Of course, the reason for immigrants from poor countries (Bangladesh, Slovakia, Honduras, Vietnam etc.) to rich, i.e. industrialized ones (Sweden, UK, Germany, US, Holland...) is because the governments of these countries are in love with the cheap or low-cost labor which immigrants afford them! Why hire a demanding, native-born German to cut asparagus tips in a restaurant kitchen when a Turk, Bangladeshi etc.. would willingly work at the same job for slave wages, uncomplianing and/or unable to see they're being taken advantage of?
EdWilczynski 3 | 98
21 Dec 2011 #63
because the governments of these countries are in love with the cheap or low-cost labor which immigrants afford them! Why hire a demanding, native-born German to cut asparagus tips in a restaurant kitchen when a Turk, Bangladeshi etc.. would willingly work at the same job for slave wages, uncomplianing and/or unable to see they're being taken advantage of?

Isn't that exactly what happens in Poland right now?? Even worse the Polish government actively encourage this.

Here is my response to a post on this subject on another thread:

actually alot of huge companies are choosing polish cities as there HQ.

Why?

I'm beating the same drum here but it really makes me angry that Poland is being portrayed as the IT Hub of western Europe. Even Trusk peddles this damned lie!!!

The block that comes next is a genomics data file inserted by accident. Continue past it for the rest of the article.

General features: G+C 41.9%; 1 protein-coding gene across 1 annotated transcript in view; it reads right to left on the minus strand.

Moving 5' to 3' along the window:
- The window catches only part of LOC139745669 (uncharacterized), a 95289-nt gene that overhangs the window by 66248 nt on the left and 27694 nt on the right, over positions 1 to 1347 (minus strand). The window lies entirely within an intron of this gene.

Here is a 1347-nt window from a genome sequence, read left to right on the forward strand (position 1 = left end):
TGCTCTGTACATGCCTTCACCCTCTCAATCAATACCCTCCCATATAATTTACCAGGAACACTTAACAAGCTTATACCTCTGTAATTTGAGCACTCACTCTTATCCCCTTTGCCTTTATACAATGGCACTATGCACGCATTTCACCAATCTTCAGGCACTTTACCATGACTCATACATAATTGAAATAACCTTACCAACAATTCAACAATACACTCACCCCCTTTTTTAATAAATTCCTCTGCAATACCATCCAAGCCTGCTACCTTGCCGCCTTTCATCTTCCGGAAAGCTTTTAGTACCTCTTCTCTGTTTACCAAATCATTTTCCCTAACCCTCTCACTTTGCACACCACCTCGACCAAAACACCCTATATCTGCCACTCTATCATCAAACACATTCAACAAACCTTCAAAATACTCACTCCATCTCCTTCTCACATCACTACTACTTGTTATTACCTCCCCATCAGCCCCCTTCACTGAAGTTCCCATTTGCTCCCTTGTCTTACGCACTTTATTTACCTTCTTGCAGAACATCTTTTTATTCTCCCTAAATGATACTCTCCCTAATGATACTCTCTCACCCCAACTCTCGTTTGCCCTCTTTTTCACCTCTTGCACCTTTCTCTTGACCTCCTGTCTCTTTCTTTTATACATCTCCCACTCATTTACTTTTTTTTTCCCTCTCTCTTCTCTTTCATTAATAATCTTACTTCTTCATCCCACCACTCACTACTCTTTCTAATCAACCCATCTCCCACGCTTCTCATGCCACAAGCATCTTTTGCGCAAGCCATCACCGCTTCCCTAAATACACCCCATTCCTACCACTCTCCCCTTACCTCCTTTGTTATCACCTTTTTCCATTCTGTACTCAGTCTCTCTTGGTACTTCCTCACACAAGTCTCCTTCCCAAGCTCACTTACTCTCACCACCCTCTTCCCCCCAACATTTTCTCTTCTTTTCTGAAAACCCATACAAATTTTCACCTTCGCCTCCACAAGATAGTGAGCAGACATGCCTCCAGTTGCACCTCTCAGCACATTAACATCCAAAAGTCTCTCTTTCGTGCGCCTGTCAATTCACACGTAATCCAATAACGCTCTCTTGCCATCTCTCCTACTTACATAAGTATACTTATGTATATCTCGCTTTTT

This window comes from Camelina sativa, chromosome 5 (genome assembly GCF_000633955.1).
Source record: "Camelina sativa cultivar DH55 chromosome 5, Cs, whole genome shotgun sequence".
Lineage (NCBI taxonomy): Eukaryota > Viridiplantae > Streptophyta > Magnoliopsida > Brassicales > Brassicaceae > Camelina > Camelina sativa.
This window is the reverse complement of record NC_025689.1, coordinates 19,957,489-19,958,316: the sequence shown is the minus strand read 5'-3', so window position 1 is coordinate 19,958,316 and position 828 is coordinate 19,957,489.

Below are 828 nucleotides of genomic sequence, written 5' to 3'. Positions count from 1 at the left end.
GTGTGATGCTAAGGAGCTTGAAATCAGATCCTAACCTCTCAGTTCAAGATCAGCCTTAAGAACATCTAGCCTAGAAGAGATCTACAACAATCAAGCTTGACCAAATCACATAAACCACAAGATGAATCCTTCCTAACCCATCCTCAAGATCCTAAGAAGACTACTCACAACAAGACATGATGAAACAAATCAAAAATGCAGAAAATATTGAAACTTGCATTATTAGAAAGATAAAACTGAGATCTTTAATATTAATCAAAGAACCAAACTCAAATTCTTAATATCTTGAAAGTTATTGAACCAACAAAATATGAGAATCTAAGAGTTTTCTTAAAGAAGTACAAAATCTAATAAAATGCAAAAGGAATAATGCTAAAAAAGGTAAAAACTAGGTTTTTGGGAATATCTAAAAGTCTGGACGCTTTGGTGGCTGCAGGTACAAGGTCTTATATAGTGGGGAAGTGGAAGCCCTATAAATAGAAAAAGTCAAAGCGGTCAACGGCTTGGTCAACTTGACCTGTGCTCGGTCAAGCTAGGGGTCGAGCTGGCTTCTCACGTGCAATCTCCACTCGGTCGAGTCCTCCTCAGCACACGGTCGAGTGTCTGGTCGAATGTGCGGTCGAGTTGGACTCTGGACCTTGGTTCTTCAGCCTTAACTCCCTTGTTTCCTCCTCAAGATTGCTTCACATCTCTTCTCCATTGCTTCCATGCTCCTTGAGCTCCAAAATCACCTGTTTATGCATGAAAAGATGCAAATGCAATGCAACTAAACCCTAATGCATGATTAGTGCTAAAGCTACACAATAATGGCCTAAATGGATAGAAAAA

The large companies are in Poland for one reason and one reason only.

They can employ (I mean exploit) a Polish person for a fraction of what they pay someone else anywhere else in Europe.

In addidtion, Poles have multiple language skills are highly trained and highly proficient in IT meaning that the Operations and Support centre's for other countries can be hosted from Poland.

The government further encourage this exploitation of the Polish worker by giving the large corporations tax breaks.
Englishman60mil
8 Jan 2012 #64
ENGLISH is the language of the world !
modafinil - | 418
8 Jan 2012 #65
Seems like Englishmen are becoming more Americanised, to make such a fatuous statement.
wawa_marek
11 Feb 2012 #66
You just have ana answer for your question. I am living in Warsaw. It's still so many homeless and alcohol abused people there, but I NEVER buy tobaco or give monet to them. So the most people do.

I am sorry for my post. It shoud be quoted to Mr_Bruxelles and I made some mistakes in it. Cant't change anyway.
Shadow K - | 11
13 Mar 2012 #67
ENGLISH is the language of the world !

I think you're wrong. MONEY is the language of the world. Once you've understood that, you'll start understanding immigration and stop blaming the immigrants.
Trevek 26 | 1,702
14 Mar 2012 #68
It may or may not be a genuine sign, but considering all the Poles in the UK, there is NO excuse for such mistakes these days;

Well, how about this mistake in Wales:

The English is clear enough to lorry drivers - but the Welsh reads "I am not in the office at the moment. Send any work to be translated."

When officials asked for the Welsh translation of a road sign, they thought the reply was what they needed.

Unfortunately, the e-mail response to Swansea council said in Welsh: "I am not in the office at the moment. Send any work to be translated".

So that was what went up under the English version which barred lorries from a road near a supermarket.

"When they're proofing signs, they should really use someone who speaks Welsh," said journalist Dylan Iorwerth.

news.bbc.co.uk/2/hi/7702913.stm